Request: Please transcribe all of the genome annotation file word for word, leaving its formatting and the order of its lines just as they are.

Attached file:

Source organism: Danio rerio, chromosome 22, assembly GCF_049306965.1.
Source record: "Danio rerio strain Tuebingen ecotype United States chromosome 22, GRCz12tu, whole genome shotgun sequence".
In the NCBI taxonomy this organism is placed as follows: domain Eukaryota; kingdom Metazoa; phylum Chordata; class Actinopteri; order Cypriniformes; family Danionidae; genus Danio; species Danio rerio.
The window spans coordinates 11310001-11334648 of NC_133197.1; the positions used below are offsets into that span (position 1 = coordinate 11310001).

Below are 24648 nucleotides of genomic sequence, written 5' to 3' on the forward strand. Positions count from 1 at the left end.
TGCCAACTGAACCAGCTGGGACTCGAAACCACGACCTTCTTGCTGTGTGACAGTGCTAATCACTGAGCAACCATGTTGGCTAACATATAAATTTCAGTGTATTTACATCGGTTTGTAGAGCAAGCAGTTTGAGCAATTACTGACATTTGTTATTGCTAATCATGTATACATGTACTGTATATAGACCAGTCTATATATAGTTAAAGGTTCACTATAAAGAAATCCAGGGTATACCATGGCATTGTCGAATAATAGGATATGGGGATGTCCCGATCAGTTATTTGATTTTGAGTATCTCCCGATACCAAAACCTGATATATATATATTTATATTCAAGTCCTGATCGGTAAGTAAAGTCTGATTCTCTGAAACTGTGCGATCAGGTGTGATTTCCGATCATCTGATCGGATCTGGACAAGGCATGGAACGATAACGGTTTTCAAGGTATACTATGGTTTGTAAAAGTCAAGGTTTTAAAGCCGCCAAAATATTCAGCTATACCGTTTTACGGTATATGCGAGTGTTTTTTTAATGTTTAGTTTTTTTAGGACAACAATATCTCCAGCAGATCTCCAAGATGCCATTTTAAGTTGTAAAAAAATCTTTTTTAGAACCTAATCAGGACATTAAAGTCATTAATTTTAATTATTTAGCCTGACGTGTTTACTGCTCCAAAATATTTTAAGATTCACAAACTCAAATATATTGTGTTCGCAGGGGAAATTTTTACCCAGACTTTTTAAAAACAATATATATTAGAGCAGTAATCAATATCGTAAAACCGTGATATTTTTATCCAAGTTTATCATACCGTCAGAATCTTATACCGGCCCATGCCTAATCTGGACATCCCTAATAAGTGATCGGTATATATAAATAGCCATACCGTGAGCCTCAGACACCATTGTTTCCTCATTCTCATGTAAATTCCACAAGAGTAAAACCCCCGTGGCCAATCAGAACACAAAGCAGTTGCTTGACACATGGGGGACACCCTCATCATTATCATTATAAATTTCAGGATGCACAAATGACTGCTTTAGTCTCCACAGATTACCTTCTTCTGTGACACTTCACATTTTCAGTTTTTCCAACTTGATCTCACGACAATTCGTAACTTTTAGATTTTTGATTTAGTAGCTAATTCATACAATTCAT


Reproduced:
Source organism: Danio rerio, chromosome 22, assembly GCF_049306965.1.
Source record: "Danio rerio strain Tuebingen ecotype United States chromosome 22, GRCz12tu, whole genome shotgun sequence".
In the NCBI taxonomy this organism is placed as follows: domain Eukaryota; kingdom Metazoa; phylum Chordata; class Actinopteri; order Cypriniformes; family Danionidae; genus Danio; species Danio rerio.
The window spans coordinates 11310001-11334648 of NC_133197.1; the positions used below are offsets into that span (position 1 = coordinate 11310001).

Below are 24648 nucleotides of genomic sequence, written 5' to 3' on the forward strand. Positions count from 1 at the left end.
TGCCAACTGAACCAGCTGGGACTCGAAACCACGACCTTCTTGCTGTGTGACAGTGCTAATCACTGAGCAACCATGTTGGCTAACATATAAATTTCAGTGTATTTACATCGGTTTGTAGAGCAAGCAGTTTGAGCAATTACTGACATTTGTTATTGCTAATCATGTATACATGTACTGTATATAGACCAGTCTATATATAGTTAAAGGTTCACTATAAAGAAATCCAGGGTATACCATGGCATTGTCGAATAATAGGATATGGGGATGTCCCGATCAGTTATTTGATTTTGAGTATCTCCCGATACCAAAACCTGATATATATATATTTATATTCAAGTCCTGATCGGTAAGTAAAGTCTGATTCTCTGAAACTGTGCGATCAGGTGTGATTTCCGATCATCTGATCGGATCTGGACAAGGCATGGAACGATAACGGTTTTCAAGGTATACTATGGTTTGTAAAAGTCAAGGTTTTAAAGCCGCCAAAATATTCAGCTATACCGTTTTACGGTATATGCGAGTGTTTTTTTAATGTTTAGTTTTTTTAGGACAACAATATCTCCAGCAGATCTCCAAGATGCCATTTTAAGTTGTAAAAAAATCTTTTTTAGAACCTAATCAGGACATTAAAGTCATTAATTTTAATTATTTAGCCTGACGTGTTTACTGCTCCAAAATATTTTAAGATTCACAAACTCAAATATATTGTGTTCGCAGGGGAAATTTTTACCCAGACTTTTTAAAAACAATATATATTAGAGCAGTAATCAATATCGTAAAACCGTGATATTTTTATCCAAGTTTATCATACCGTCAGAATCTTATACCGGCCCATGCCTAATCTGGACATCCCTAATAAGTGATCGGTATATATAAATAGCCATACCGTGAGCCTCAGACACCATTGTTTCCTCATTCTCATGTAAATTCCACAAGAGTAAAACCCCCGTGGCCAATCAGAACACAAAGCAGTTGCTTGACACATGGGGGACACCCTCATCATTATCATTATAAATTTCAGGATGCACAAATGACTGCTTTAGTCTCCACAGATTACCTTCTTCTGTGACACTTCACATTTTCAGTTTTTCCAACTTGATCTCACGACAATTCGTAACTTTTAGATTTTTGATTTAGTAGCTAATTCATACAATTCAT